Friday, May 18, 2007

Preggie books

Being pregnant in a foreign country means you don't have your usual family & friends' advice on hand and your usual reference points.
Luckily in my case, there are a couple of newfound friends who are also pregnant with whom to exchange experiences of various body changes and kicking baby stories. Hurray!

There are times though, however fun the chat (or the web-surf), nothing beats a good book!

<-- These have been my companions on this 30-week journey (so far - Hurray! Hurray!) ranging from the serious to light-hearted if totally honest & friendly.

Most fun and good bedside reads: "minus nine to one" by Jools Oliver & "Shopaholic & Baby" by Sophie Kinsella.

Liz Fraser's "The Yummy Mummy's Survival Guide" and "The Best Friends' Guide to Pregnancy" by Vicki Iovine are both a good mix of fun and practical.

Liz Fraser's book
Yummy Mummy's Survival Guide is very much in there with advice on pampering yourself as much as you possibly can, while you can, explains what happens to your relationship with friends, your body image and partners, and shares tips on baby showers, what to pack for the hospital and labor.

Vicki Iovine's
Best Friends' Guide to Pregnancy was funny yet brutally honest and a very easy read-in-the-order-you-like with sections ranging from Sex and Pregnancy to Looking and feeling your best or I can't eat/ breathe/ walk and I'm scared to death.

Gina Ford's "The New Contented
Little Baby Book" has me a bit confused as I read it sort of at the same time as Tracy Hogg's "The Baby Whisperer Solves all you Problems" - not a good idea! Although both are very much pro-routine (as opposed to demand feeding) their timings in getting baby into a feeding/sleeping routine are not the same and you end up trying to figure out what the differences are and which would suit you best when you can't possibly know at this stage!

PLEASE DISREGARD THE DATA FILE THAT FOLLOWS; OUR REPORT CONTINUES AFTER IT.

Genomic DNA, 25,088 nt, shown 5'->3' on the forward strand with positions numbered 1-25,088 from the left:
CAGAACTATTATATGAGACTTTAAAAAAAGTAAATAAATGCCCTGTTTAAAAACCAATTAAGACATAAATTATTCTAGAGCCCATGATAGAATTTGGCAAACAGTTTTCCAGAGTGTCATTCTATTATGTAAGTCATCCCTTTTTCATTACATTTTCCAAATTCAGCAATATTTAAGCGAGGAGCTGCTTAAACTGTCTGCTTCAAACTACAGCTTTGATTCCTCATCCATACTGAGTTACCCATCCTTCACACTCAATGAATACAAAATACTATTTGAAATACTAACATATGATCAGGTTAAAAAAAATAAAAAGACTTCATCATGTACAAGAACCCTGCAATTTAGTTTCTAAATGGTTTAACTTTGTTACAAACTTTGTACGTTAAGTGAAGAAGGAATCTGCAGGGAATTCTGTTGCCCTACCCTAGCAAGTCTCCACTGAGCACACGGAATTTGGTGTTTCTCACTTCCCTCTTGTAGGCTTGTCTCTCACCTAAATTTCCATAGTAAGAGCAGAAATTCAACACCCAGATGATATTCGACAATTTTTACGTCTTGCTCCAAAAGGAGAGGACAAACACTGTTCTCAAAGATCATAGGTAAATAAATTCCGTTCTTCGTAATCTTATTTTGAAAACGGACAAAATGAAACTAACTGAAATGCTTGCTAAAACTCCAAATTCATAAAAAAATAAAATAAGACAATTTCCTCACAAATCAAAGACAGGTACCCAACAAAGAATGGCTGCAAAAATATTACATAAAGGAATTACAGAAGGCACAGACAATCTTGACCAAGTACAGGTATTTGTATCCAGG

I found Tracy Hogg's book
easier to read with her E.A.S.Y routine (Eat. Activity. Sleep. You) and her check lists to help you determine why your six-week baby or under is crying. I liked her "Common complaints-Probable causes" and her feeding/sleeping charts.

Yours truly, novice at mummyhood, found Mrs. Ford's lengthy paragraphs hard to follow : "if your baby is xxx-ing then you must be yyy-ing, which leads to zzz-ing so you might want to try xyz-ing, however without abc-ing..." AGHHHH! What was that?! Maybe at a later stage when it all becomes a bit more real. Right now I found the best part of her book was the "Common problems in the first year" section which is brief and to the point. I am sure, however her book will come in handy later on.

Finally, "Le Guide Pratique de la Femme Enceinte" takes you through the weeks & months explaining all the possible physical changes, ailments, exercises and sizes. It is an informative but not particularly fun read.

I have recently acquired "The Panic-Free Pregnancy" written by M.D. Michael S. Broder in the form of Q&As; "an Ob-Gyn (who) separates fact from fiction on food, exercise, travel, pets, coffee, medications, and other concerns you have when you're expecting". I don't exactly plan to read this through and through, rather use it as an ad hoc reference book.

That's all for now! Any other books you can recommend? 70 days left after all...

1 comment:

duke said...

I've also read Gina Ford's "The New Contented Little Baby Book". Argh. I felt so overwhelmed after!

I bought What to Expect When Expecting and learned quite a lot about my pregnancy :) I'm still not looking forward to labor pains though!